”The Power of Positive Deviance” explores a concept that could revolutionize your health care organization.
At Waggl every morning begins with our daily stand-up. It’s a way we connect inter-departmentally and share information, achievements, and ideas.This brief forum gives everyone in the company about two minutes to share their highlight from the day before, and their aspirations for the day ahead
Jedd is one of our Q&A programmers and technical support team lead. and at Waggl, he’s about as much of a veteran as you can be in a start-up. In one particular morning meeting he shared that he was reading a book called “The Power of Positive Deviance,” and that it was particularly Waggly. (Yes, the word Waggl can be used in any tense.)
At Waggl we are diving in headfirst to create solutions for multiple industries. As we scale up our operations we create customized solutions for each industry. Healthcare is an industry we care deeply about serving because it just affects so many people. Jedd immediately noted that the concept would be an incredible compliment to the Waggl platform.
Positive Deviance is an approach to behavioral and social change. It is based on the observation that in every community there are people whose uncommon but successful behaviors or strategies enable them to find better solutions to a problem than their peers. This success occurs despite the fact that the individual’s face similar challenges, and have no extra resources or knowledge that their peers. These individuals are referred to as positive deviants.
“The Power of Positive Deviance,” is a book by Richard Pascale, Jerry Sternin, and Monique Sternin. They explore how the concept can create revolutionary change in communities dealing with disease epidemics, malnutrition, and other large-scale health concerns. Jerry and Monique Sternin were the first individuals to implement the concept of positive deviance in Vietnam during their work with Save The Children in the 1990’s.
Given an extremely short time frame to address widescale malnutrition among Vietnamese children, the Sternins’ set to work first establishing a baseline. They followed through with the seven steps now known as the foundation of positive deviance.
An invitation to change
Defining the problem
Determining the presence of Positive Deviant individuals or groups
Discovering uncommon practices or behaviors
Monitoring and evaluation
In that first experiment in Vietnam, the Sternins’ encountered a population where 64% of the children studied were malnourished. Parents and the community were eager to accept an invitation to change, and of course could see how malnutrition was a problem impacting their community.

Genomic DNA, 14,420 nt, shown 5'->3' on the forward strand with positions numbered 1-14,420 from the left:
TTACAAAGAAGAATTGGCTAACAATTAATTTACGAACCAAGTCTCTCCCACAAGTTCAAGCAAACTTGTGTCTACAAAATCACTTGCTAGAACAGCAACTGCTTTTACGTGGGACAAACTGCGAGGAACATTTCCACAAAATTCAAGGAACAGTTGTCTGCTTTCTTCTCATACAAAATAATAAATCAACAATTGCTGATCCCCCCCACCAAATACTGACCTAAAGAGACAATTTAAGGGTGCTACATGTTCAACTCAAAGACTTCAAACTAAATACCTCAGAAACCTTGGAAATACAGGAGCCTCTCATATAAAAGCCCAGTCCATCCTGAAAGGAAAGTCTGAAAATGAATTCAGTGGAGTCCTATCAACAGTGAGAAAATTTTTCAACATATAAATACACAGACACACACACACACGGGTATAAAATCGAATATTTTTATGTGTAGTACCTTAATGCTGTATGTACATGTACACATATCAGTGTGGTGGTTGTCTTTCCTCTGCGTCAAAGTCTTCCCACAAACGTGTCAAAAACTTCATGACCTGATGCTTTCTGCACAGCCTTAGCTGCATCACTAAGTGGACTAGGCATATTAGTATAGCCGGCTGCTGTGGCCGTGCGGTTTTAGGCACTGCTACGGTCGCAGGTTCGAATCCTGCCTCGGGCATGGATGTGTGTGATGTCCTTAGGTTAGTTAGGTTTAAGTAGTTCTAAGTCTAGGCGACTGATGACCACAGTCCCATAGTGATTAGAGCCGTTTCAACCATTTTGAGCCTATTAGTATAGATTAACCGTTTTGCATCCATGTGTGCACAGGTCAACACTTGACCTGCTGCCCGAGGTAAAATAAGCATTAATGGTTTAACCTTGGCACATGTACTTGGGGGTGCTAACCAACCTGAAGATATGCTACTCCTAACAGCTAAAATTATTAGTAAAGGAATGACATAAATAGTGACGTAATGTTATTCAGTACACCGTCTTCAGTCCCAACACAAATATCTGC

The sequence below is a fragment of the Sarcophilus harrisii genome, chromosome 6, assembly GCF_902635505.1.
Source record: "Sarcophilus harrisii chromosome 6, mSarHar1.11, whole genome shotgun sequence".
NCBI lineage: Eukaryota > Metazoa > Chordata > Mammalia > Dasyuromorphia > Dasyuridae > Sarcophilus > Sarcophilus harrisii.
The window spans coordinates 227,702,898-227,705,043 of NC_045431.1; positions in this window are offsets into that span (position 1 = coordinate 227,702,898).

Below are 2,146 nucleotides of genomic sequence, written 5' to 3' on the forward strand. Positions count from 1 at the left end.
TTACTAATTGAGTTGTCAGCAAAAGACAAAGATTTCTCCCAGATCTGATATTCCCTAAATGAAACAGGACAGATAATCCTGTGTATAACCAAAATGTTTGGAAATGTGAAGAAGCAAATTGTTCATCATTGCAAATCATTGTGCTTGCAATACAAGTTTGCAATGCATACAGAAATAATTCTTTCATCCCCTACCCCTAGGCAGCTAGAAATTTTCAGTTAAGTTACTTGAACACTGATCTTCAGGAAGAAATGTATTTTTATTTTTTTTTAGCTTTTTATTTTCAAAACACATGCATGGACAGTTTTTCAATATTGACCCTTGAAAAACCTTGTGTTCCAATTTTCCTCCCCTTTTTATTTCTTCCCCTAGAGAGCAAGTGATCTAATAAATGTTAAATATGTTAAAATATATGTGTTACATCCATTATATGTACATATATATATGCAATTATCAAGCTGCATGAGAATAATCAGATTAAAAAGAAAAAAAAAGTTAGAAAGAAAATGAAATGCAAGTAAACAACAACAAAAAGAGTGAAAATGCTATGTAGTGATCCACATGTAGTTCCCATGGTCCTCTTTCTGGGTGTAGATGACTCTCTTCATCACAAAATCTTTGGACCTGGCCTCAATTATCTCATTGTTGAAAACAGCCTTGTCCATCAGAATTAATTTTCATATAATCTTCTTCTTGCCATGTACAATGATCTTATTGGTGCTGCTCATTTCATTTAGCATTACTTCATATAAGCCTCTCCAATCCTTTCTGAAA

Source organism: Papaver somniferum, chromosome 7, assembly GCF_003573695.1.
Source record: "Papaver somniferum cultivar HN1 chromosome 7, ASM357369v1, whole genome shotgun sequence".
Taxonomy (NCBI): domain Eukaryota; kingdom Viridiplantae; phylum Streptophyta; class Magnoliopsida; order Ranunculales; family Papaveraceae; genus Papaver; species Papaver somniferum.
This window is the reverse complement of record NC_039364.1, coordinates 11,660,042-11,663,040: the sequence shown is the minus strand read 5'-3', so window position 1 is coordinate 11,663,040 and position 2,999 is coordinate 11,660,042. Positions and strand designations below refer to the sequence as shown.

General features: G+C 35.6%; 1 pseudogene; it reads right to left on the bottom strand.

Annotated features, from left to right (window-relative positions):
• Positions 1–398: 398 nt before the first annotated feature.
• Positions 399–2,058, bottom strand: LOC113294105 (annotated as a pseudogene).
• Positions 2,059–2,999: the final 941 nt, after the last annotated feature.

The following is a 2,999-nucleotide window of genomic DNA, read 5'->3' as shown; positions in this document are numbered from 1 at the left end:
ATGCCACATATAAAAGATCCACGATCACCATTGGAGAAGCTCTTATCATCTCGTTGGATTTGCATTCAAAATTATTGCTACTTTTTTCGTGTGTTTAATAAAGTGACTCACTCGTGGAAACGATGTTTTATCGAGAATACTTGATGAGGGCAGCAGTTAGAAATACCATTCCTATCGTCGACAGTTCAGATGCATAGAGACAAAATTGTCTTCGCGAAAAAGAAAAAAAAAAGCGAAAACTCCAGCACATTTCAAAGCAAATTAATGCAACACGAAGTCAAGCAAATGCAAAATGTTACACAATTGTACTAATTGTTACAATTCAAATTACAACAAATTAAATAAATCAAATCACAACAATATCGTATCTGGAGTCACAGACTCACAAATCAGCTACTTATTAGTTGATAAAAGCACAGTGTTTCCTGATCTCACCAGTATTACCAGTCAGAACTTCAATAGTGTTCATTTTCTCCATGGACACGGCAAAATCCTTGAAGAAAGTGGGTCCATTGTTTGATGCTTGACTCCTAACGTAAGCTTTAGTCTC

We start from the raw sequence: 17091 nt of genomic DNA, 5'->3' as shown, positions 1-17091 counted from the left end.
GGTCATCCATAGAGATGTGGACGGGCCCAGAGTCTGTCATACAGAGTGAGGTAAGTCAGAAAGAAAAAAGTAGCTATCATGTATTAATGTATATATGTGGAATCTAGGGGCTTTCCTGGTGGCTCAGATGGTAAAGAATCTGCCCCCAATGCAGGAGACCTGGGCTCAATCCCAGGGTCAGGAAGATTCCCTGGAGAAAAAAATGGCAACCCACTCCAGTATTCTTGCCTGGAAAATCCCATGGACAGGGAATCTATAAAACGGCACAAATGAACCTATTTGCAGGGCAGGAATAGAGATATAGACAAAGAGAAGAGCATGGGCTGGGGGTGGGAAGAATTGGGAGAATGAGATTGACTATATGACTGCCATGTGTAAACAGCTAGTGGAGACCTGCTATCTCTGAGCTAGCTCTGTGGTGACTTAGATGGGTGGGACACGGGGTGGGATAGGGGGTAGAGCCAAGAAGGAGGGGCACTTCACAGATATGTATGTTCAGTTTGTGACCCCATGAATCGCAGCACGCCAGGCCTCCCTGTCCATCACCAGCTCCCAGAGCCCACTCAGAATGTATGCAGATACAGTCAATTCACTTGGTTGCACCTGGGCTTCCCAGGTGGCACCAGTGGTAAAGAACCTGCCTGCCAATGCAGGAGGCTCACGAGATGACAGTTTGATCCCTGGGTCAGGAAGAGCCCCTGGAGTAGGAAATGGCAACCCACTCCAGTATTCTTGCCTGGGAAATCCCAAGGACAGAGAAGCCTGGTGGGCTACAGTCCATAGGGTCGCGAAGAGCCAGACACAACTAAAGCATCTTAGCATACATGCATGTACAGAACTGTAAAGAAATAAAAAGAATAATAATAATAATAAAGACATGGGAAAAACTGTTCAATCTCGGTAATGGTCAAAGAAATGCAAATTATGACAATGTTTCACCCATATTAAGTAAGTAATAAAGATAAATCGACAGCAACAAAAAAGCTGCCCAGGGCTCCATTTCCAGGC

Through a lengthy process of observation and data recording positive deviants were revealed. These were people who despite similar means as others were managing to raise children that were sufficiently well-nourished. Careful study of these positive deviants revealed the subtle changes they made to their children’s diets using slightly different feeding techniques, attention to hygiene, and the incorporation of other foods that were plentiful and free in the area.
A program was designed based on those findings, and emphasized hands on training to empower the community to adopt new best practices. The program was monitored to measure its success, and then scaled up to address the problem in a larger sampling of the community.
In this first experiment, the Sternins’ reduced childhood malnutrition by 85%. The program was subsequently used in over 40 countries to address nutrition. The innovative approach has been applied to help stop the spread of hospital-borne infections, identify most effective care practices, and to help determine solutions for multiple other public health scenarios.
What Jedd observed was that Waggl could be used as an effective tool to start establishing that baseline knowledge for organizations looking to implement positive deviance. Waggl could help people discover what the basic problem that needs to be solved is, and once that happens they can use Waggl to help find the positive deviant and implement transformational change.
We find profound connection between the positive deviance value of collective intelligence: the belief that intelligence is not dispersed from the leadership down, but is instead distributed throughout the entire community. At Waggl this belief is at our core. We believe that communities and organizations are strongest when everyone has a voice, and those voices are heard.
Effective health care depends on the engagement of the community as a whole, and on the activation of every voice to discover individualized solutions.